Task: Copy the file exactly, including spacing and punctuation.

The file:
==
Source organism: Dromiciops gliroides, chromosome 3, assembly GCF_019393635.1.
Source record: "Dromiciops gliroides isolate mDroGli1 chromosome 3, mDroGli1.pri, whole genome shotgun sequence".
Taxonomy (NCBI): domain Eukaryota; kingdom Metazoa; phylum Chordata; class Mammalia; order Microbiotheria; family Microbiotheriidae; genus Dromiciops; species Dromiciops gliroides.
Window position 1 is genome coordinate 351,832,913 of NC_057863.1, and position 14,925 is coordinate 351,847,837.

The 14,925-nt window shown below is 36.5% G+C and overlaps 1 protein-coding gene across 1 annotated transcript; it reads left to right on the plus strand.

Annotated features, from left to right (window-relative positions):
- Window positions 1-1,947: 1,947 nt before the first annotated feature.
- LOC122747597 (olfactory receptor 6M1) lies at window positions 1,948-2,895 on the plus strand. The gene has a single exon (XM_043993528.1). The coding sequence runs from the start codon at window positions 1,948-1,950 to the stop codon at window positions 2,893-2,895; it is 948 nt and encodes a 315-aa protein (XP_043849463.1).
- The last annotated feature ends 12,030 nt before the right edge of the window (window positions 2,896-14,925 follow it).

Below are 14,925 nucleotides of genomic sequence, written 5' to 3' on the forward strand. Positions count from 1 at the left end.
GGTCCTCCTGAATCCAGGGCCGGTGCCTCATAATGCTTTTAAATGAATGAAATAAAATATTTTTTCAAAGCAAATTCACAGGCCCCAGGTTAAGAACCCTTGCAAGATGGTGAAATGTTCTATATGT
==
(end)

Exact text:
Source organism: Dromiciops gliroides, chromosome 3, assembly GCF_019393635.1.
Source record: "Dromiciops gliroides isolate mDroGli1 chromosome 3, mDroGli1.pri, whole genome shotgun sequence".
Taxonomy (NCBI): domain Eukaryota; kingdom Metazoa; phylum Chordata; class Mammalia; order Microbiotheria; family Microbiotheriidae; genus Dromiciops; species Dromiciops gliroides.
Window position 1 is genome coordinate 351,832,913 of NC_057863.1, and position 14,925 is coordinate 351,847,837.

The 14,925-nt window shown below is 36.5% G+C and overlaps 1 protein-coding gene across 1 annotated transcript; it reads left to right on the plus strand.

Annotated features, from left to right (window-relative positions):
- Window positions 1-1,947: 1,947 nt before the first annotated feature.
- LOC122747597 (olfactory receptor 6M1) lies at window positions 1,948-2,895 on the plus strand. The gene has a single exon (XM_043993528.1). The coding sequence runs from the start codon at window positions 1,948-1,950 to the stop codon at window positions 2,893-2,895; it is 948 nt and encodes a 315-aa protein (XP_043849463.1).
- The last annotated feature ends 12,030 nt before the right edge of the window (window positions 2,896-14,925 follow it).

Below are 14,925 nucleotides of genomic sequence, written 5' to 3' on the forward strand. Positions count from 1 at the left end.
GGTCCTCCTGAATCCAGGGCCGGTGCCTCATAATGCTTTTAAATGAATGAAATAAAATATTTTTTCAAAGCAAATTCACAGGCCCCAGGTTAAGAACCCTTGCAAGATGGTGAAATGTTCTATATGT